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Japan: Plastics slims down electric car

KAWASAKI, JAPAN (July 19, 3:45 p.m. ET) — Plastics are playing a role in helping a next-generation Japanese electric car slim down and extend its driving range 30 percent beyond current mass-produced electric vehicles.

The SIM-WIL prototype car, made by Japanese technology development firm SIM Drive Corp., uses plastics in key components like the in-wheel motor and as a film replacement for circuit boards.

DuPont, which supplied several materials to Kawasaki-based SIM Drive, said in a July 19 announcement that the use of lightweight materials and a unique “in-wheel” motor system were responsible for the significant increase in the car’s driving range.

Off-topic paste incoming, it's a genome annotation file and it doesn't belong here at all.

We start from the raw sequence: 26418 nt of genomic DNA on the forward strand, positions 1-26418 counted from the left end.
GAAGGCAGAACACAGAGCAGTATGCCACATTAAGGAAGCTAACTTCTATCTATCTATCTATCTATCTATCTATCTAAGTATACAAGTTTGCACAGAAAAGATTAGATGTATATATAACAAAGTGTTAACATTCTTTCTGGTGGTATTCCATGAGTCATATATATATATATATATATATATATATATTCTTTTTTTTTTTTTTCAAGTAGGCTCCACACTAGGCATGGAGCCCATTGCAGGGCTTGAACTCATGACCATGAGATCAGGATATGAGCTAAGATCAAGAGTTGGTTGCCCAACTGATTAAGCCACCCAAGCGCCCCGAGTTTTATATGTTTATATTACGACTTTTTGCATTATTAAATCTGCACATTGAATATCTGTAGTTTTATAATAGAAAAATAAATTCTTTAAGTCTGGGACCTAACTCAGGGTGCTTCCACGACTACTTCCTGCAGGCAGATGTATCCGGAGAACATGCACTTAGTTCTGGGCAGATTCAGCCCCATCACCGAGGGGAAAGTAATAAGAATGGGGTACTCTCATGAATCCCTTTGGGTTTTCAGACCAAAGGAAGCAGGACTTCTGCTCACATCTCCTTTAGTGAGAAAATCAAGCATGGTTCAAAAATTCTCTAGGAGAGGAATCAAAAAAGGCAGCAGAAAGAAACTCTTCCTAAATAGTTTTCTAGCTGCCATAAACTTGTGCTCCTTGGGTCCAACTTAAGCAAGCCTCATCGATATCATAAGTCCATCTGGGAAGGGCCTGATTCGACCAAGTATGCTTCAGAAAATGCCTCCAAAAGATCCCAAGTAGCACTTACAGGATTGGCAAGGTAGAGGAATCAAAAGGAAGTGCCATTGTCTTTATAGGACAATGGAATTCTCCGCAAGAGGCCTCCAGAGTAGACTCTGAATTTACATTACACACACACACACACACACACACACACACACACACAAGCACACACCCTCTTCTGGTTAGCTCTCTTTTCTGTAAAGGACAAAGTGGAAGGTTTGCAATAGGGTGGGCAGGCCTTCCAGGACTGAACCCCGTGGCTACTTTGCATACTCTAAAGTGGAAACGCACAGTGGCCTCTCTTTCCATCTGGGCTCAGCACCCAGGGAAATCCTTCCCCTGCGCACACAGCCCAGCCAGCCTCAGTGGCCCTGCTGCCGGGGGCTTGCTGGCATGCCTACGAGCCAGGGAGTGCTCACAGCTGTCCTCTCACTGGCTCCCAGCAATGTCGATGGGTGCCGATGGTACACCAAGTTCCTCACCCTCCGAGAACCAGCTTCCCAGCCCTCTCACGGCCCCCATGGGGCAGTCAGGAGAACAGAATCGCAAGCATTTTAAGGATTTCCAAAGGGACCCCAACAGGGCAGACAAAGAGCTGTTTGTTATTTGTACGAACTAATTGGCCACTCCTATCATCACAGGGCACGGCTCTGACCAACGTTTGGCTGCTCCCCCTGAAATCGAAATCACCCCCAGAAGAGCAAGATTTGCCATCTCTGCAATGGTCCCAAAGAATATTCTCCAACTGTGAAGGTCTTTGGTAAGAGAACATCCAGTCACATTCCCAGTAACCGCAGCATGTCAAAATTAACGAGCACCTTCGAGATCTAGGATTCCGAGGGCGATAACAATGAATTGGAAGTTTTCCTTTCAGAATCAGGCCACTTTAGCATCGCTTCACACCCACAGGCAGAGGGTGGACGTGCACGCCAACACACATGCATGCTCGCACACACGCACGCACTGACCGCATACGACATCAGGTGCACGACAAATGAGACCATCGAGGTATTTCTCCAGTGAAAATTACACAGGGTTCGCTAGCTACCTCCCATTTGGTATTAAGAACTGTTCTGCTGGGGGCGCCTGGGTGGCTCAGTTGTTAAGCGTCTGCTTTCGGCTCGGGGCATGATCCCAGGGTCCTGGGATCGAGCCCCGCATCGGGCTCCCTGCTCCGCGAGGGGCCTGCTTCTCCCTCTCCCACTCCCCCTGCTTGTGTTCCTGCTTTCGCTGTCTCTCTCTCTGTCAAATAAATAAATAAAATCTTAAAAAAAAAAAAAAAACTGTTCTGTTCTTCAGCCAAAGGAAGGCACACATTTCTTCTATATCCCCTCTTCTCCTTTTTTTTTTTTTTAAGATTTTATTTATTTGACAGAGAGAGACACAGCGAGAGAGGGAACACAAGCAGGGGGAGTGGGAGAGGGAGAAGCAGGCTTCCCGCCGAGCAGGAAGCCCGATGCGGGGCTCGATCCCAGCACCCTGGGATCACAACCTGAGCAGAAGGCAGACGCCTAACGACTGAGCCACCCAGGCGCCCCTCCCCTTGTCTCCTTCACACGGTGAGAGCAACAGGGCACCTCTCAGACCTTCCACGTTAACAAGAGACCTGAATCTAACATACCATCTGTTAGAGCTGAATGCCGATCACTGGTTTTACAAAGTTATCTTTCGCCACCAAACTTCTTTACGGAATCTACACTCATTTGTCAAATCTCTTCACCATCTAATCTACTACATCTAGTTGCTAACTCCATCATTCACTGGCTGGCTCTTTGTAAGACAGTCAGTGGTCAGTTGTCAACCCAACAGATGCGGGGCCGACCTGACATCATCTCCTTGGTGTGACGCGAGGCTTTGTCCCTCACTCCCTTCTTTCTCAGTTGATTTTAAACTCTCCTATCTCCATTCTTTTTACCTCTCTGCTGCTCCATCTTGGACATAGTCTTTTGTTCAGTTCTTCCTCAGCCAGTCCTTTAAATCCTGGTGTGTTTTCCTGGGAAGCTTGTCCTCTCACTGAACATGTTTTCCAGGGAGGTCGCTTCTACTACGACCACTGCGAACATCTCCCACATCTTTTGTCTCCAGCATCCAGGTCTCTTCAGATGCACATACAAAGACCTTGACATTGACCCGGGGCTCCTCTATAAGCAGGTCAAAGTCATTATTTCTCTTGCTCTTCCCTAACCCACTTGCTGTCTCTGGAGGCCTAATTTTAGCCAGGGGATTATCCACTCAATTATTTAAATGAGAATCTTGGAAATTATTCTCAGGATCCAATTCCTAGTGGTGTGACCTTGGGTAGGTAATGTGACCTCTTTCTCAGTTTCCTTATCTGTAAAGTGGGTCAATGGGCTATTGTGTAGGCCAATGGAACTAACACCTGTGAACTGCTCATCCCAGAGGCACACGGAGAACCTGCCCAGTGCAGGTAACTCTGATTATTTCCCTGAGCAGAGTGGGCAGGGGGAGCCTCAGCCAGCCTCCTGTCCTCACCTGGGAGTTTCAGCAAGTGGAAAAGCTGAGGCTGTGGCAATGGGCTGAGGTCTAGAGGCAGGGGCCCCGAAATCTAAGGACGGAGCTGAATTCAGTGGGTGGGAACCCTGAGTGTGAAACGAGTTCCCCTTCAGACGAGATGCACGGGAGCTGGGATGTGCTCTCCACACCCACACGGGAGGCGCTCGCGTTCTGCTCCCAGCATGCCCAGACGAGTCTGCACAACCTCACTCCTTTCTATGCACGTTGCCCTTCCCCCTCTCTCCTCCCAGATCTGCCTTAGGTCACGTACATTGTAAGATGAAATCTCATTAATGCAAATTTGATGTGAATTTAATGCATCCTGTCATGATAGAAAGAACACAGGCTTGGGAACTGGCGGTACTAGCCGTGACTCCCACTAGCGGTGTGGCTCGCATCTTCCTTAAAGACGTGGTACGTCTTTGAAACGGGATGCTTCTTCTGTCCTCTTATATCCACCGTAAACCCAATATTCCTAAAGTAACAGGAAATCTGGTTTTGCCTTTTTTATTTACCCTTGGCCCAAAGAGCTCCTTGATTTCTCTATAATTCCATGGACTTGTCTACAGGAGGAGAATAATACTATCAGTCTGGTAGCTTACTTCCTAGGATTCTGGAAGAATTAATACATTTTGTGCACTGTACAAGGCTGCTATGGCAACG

“This project shows how light weight, high-performance materials such as Zytel HTN [nylon] can take extremes, allowing designers to bring innovation to electric and hybrid vehicles without adding weight associated with metal,” said James Hay, regional director of DuPont Performance Polymers, Asia Pacific.

Officials from SIM did not respond to a request for comment, but the company said when it announced the car in March that its goal is to build electric cars with the same performance and comfort as traditional gas-powered vehicles.

The SIM-WIL, for example, has acceleration similar to a mid-range sports car and an interior cabin the size of a luxury sedan but the body size of a subcompact, the Japanese firm said.

When it announced the vehicle, SIM Drive did not specifically mention any special role for plastics, but it did tout the use of new metals, including a monocoque steel space frame used for the first time.
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